Here Come The AIs To Make Office Workers Superfluous
from the are-you-next? dept
Stories about robots and their impressive capabilities are starting to crop up fairly often these days. It's no secret that they will soon be capable of replacing humans for many manual jobs, as they already do in some manufacturing industries. But so far, artificial intelligence (AI) has been viewed as more of a blue-sky area -- fascinating and exciting, but still the realm of research rather than the real world. Although AI certainly raises important questions for the future, not least philosophical and ethical ones, its impact on job security has not been at the forefront of concerns. But a recent decision by a Japanese insurance company to replace several dozen of its employees with an AI system suggests maybe it should be:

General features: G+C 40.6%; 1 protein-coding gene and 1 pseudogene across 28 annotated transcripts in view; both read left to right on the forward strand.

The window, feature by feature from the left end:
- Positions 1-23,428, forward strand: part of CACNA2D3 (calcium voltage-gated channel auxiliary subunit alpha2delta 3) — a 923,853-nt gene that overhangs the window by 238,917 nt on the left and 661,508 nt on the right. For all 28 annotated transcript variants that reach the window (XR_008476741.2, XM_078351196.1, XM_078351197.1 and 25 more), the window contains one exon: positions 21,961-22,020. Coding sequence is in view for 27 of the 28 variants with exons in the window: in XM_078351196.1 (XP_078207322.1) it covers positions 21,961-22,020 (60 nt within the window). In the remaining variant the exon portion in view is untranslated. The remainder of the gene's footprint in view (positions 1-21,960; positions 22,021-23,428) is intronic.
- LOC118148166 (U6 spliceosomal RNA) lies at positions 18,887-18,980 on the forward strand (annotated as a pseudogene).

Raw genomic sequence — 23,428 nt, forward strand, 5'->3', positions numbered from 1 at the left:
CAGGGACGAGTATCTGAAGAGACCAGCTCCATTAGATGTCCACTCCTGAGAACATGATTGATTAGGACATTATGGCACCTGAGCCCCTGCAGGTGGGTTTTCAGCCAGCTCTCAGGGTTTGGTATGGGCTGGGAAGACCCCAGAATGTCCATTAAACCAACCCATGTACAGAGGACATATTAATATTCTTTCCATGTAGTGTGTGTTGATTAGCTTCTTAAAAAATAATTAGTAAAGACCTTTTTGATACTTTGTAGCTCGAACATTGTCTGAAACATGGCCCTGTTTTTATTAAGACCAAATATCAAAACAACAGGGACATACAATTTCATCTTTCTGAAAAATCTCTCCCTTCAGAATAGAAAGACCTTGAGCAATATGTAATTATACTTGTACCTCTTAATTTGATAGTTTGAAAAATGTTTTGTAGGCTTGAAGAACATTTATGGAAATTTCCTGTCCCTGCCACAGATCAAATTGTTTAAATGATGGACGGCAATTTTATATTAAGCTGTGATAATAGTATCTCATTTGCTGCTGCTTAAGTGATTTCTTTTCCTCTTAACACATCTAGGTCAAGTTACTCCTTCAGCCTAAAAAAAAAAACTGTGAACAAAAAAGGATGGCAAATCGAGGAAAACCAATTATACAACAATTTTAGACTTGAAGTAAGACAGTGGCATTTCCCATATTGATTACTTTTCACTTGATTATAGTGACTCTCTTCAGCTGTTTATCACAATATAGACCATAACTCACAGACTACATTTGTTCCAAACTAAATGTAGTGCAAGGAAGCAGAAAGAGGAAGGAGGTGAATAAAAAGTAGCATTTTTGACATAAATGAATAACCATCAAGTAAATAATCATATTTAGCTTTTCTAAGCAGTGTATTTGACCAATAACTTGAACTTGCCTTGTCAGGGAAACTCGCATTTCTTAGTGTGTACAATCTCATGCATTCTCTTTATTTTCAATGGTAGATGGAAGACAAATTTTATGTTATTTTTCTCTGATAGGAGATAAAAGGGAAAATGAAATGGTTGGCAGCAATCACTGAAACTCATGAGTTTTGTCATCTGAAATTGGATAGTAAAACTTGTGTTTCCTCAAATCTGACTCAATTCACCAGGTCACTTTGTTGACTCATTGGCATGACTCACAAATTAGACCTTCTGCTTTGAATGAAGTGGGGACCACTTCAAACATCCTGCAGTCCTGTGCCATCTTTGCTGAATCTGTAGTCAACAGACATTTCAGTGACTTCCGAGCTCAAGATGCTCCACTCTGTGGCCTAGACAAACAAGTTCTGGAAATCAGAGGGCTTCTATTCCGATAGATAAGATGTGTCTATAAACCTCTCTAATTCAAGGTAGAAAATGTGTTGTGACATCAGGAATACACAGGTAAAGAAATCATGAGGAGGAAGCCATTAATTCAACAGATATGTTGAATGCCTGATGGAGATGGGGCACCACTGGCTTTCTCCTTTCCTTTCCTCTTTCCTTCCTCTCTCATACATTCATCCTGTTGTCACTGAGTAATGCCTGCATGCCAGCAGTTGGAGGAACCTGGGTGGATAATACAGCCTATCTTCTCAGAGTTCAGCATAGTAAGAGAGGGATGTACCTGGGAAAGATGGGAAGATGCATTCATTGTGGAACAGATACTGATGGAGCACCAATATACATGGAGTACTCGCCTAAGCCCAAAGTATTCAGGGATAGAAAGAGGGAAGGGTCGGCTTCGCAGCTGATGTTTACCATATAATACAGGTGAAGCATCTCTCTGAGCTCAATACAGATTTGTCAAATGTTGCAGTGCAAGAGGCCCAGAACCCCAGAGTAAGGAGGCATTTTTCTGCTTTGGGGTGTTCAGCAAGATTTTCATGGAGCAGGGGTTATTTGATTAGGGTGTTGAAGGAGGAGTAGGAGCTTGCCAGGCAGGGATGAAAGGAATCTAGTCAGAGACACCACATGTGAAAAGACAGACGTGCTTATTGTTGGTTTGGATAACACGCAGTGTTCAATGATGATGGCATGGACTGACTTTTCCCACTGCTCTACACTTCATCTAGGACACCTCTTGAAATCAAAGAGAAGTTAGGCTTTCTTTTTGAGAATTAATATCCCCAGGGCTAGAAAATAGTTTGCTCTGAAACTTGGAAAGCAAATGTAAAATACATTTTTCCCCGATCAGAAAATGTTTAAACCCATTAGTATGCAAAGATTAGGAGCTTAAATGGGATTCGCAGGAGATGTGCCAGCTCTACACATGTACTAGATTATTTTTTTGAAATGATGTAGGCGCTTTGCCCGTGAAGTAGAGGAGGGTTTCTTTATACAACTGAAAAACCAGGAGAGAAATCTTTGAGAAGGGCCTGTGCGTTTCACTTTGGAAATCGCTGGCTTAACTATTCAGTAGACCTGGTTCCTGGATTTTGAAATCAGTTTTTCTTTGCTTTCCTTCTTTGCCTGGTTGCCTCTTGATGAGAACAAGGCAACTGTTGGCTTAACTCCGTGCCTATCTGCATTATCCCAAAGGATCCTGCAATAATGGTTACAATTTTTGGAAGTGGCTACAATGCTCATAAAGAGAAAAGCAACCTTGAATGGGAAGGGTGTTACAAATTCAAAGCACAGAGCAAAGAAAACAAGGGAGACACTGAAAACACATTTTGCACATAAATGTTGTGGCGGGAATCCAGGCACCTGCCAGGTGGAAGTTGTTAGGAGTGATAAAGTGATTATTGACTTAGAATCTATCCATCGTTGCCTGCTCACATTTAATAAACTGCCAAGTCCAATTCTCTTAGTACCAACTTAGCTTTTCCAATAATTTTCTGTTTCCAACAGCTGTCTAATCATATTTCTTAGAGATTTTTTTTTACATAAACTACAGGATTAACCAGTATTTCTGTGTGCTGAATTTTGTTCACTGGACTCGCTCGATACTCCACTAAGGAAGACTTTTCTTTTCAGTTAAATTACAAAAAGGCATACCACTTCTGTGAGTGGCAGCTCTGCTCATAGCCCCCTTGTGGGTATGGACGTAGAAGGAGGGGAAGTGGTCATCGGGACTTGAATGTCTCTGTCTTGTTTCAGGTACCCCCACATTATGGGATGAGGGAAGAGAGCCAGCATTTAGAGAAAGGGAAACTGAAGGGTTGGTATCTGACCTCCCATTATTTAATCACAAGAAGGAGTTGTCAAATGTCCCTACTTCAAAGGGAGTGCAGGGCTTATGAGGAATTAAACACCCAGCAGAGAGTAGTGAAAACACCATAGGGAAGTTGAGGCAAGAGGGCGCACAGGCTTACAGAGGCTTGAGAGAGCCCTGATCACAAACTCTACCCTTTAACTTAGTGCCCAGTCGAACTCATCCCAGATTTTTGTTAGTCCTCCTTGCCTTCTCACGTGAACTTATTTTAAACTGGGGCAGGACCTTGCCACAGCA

Fukoku Mutual Life Insurance believes [its move] will increase productivity by 30% and see a return on its investment in less than two years. The firm said it would save about 140m yen (£1m) a year after the 200m yen (£1.4m) AI system is installed this month. Maintaining it will cost about 15m yen (£100k) a year.
The Guardian article quoted above gives a few more details:
The system is based on IBM's Watson Explorer, which, according to the tech firm, possesses "cognitive technology that can think like a human”, enabling it to “analyse and interpret all of your data, including unstructured text, images, audio and video".
The technology will be able to read tens of thousands of medical certificates and factor in the length of hospital stays, medical histories and any surgical procedures before calculating payouts
It's noteworthy that IBM's Watson Explorer is being used by the insurance company in this way barely a year after the head of the Watson project stated flatly that his system wouldn't be replacing humans any time soon. That's a reflection of just how fast this sector is moving. Now would be a good time to check whether your job might be next.